Background In April 2014 the UK government launched the ‘Migrant and Visitor Cost Recovery Programme’ (MVCRP): a series of policy changes to recoup costs from ‘chargeable’ (largely non-UK born) patients. In England approximately 75% of tuberculosis (TB) cases occur in those born abroad. Delays in treatment increase the risk of morbidity and mortality and threaten public health. We considered whether time between symptom onset and starting treatment for TB has increased since the introduction of the MVCRP.
Methods Adult TB cases notified on the London TB Register across Barts Health NHS Trust between 2011 and 2016 were identified. Incomplete data sets were excluded. We examined time to treatment between UK born and Non-UK born patients before and after the policy change using a student paired t-test. To further evaluate non-UK born patients, we labelled a delayed diagnosis as ≥median time to treatment for all patients (79 days). We used a chi-squared test to look for an association before developing a logistic regression model adjusting for age, sex, occupation, time in the UK and social risk factors. Other potential confounders were not included in the final model if they had no effect on the original association. Analyses were performed using Stata15.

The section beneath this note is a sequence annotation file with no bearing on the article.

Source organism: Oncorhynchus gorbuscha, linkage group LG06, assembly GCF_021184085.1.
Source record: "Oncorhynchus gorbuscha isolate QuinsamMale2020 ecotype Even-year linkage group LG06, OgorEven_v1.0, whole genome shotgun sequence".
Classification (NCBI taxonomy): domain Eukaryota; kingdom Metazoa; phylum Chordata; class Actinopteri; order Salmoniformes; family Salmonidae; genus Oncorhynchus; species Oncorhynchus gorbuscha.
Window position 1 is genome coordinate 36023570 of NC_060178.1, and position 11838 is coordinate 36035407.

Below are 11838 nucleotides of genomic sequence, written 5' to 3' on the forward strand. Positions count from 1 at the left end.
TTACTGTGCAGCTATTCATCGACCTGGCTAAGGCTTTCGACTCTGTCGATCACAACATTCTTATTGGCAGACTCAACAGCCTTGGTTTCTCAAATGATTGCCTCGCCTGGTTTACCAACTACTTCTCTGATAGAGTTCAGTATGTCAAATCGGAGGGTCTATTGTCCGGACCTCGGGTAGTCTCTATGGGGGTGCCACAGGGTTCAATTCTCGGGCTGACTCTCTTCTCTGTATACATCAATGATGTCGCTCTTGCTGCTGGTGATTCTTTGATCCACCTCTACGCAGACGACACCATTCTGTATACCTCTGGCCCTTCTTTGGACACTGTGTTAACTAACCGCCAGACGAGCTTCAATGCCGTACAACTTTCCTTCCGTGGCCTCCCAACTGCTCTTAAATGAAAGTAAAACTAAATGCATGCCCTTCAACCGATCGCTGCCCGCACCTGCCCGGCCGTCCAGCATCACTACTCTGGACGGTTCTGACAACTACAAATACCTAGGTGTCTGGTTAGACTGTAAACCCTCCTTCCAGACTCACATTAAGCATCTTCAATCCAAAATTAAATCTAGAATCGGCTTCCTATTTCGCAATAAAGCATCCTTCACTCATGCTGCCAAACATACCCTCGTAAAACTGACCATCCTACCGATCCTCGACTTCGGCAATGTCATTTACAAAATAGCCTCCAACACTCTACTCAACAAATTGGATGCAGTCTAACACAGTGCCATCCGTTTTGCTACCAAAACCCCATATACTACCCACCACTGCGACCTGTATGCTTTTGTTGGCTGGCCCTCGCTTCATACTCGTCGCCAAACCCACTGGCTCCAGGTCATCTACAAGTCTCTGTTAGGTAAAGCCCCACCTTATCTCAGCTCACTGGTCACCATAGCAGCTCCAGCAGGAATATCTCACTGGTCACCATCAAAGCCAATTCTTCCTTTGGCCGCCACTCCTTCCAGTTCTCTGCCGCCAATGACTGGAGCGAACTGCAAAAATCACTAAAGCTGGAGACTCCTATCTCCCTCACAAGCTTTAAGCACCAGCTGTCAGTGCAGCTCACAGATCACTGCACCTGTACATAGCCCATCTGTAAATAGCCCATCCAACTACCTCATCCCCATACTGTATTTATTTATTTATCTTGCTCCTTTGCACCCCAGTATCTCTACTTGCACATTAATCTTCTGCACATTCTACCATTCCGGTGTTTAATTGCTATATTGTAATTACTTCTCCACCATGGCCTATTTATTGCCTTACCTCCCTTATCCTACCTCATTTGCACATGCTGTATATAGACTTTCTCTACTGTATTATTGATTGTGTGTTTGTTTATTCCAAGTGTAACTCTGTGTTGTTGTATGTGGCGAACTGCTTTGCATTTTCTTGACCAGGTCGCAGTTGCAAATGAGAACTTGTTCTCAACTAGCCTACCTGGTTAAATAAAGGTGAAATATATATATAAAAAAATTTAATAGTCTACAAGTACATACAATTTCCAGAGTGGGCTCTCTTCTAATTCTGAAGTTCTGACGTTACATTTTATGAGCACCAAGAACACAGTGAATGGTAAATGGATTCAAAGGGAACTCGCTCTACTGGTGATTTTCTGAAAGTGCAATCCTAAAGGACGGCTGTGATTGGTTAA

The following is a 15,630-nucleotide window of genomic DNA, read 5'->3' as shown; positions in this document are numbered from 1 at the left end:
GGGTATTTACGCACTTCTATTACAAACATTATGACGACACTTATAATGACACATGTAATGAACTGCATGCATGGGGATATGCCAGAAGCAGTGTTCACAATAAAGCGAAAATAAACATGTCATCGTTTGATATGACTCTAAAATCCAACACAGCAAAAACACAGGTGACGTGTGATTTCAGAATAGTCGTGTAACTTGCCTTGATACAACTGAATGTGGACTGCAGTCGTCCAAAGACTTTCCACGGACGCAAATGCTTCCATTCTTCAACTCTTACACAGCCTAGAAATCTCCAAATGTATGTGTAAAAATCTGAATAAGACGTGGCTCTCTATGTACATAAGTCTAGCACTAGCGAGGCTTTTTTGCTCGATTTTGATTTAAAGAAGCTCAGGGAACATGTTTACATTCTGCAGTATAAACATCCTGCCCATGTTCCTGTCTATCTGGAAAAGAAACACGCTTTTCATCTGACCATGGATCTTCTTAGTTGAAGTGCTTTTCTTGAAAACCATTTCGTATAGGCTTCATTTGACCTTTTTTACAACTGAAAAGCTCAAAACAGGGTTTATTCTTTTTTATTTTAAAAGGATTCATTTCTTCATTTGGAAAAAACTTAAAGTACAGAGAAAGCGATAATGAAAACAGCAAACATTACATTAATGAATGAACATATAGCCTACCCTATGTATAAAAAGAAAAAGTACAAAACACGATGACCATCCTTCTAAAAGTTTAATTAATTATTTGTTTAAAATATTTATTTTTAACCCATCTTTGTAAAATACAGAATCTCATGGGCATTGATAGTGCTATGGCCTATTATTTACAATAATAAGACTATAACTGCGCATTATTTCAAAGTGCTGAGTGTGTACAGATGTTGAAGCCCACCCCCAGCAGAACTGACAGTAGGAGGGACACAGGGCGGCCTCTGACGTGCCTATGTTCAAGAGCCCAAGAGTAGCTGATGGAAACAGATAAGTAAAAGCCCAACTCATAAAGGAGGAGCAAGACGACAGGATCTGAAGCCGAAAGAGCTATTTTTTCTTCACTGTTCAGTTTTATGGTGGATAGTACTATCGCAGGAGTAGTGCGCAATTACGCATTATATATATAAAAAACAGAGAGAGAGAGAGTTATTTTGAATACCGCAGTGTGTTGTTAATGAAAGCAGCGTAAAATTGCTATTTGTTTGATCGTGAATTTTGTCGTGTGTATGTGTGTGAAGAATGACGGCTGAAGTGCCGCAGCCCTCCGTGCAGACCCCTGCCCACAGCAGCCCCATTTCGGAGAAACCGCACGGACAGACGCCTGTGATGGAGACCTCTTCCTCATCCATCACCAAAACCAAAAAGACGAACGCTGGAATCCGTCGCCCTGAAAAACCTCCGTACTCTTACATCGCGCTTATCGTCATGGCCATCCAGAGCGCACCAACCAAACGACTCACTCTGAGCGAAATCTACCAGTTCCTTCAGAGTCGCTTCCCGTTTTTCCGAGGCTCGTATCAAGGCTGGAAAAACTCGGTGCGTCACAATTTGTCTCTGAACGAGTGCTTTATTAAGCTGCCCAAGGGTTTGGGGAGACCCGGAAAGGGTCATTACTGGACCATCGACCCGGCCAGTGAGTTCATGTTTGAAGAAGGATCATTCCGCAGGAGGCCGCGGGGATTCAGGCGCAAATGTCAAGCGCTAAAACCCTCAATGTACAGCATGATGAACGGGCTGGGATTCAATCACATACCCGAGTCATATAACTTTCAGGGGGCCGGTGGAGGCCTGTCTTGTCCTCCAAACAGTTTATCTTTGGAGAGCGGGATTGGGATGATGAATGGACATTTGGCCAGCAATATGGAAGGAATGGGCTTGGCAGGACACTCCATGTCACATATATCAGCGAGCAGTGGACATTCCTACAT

Results 2237 cases were identified (for summary statistics see Table 1). Pre-MVCRP there was no difference in the mean time to treatment between the UK born and non-UK born (p=0.559) but post MVCRP there was a non-significant increase for the non-UK born (p=0.076). Amongst non-UK born patients only, time to treatment increased following introduction of MVCRP (p=0.0008) and they were more likely to have a delayed diagnosis (p<0.001). A logistic regression model adjusting for confounders found that the non-UK born were 37% more likely to have a delay in diagnosis post introduction of the MVCRP (aOR 1.37, 95% CI 1.13–1.66, p=0.001).
Conclusion Our findings suggest an association between the introduction of the MVCRP and risk of a delayed TB diagnosis amongst migrants. We cannot exclude the possibility of unknown confounders. However, further investigation into the effect of policies restricting access to healthcare for migrants is urgently needed.
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